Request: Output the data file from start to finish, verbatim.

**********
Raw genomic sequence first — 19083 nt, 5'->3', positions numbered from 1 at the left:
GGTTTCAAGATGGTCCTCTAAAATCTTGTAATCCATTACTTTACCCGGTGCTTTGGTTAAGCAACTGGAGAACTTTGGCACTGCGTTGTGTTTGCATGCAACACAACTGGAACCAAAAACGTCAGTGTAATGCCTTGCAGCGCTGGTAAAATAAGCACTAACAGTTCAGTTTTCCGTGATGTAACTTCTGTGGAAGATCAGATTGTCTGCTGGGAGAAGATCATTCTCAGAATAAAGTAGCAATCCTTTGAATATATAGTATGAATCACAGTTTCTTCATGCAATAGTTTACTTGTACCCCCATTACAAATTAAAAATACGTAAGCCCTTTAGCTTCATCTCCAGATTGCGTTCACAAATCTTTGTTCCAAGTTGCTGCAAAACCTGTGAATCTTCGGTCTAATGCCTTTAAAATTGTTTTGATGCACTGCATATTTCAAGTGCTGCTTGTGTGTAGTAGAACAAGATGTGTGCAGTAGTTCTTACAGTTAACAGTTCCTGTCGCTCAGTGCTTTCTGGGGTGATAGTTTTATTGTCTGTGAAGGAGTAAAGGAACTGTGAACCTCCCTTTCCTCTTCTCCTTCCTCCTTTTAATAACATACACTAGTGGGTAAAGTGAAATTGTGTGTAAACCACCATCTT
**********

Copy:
Raw genomic sequence first — 19083 nt, 5'->3', positions numbered from 1 at the left:
GGTTTCAAGATGGTCCTCTAAAATCTTGTAATCCATTACTTTACCCGGTGCTTTGGTTAAGCAACTGGAGAACTTTGGCACTGCGTTGTGTTTGCATGCAACACAACTGGAACCAAAAACGTCAGTGTAATGCCTTGCAGCGCTGGTAAAATAAGCACTAACAGTTCAGTTTTCCGTGATGTAACTTCTGTGGAAGATCAGATTGTCTGCTGGGAGAAGATCATTCTCAGAATAAAGTAGCAATCCTTTGAATATATAGTATGAATCACAGTTTCTTCATGCAATAGTTTACTTGTACCCCCATTACAAATTAAAAATACGTAAGCCCTTTAGCTTCATCTCCAGATTGCGTTCACAAATCTTTGTTCCAAGTTGCTGCAAAACCTGTGAATCTTCGGTCTAATGCCTTTAAAATTGTTTTGATGCACTGCATATTTCAAGTGCTGCTTGTGTGTAGTAGAACAAGATGTGTGCAGTAGTTCTTACAGTTAACAGTTCCTGTCGCTCAGTGCTTTCTGGGGTGATAGTTTTATTGTCTGTGAAGGAGTAAAGGAACTGTGAACCTCCCTTTCCTCTTCTCCTTCCTCCTTTTAATAACATACACTAGTGGGTAAAGTGAAATTGTGTGTAAACCACCATCTT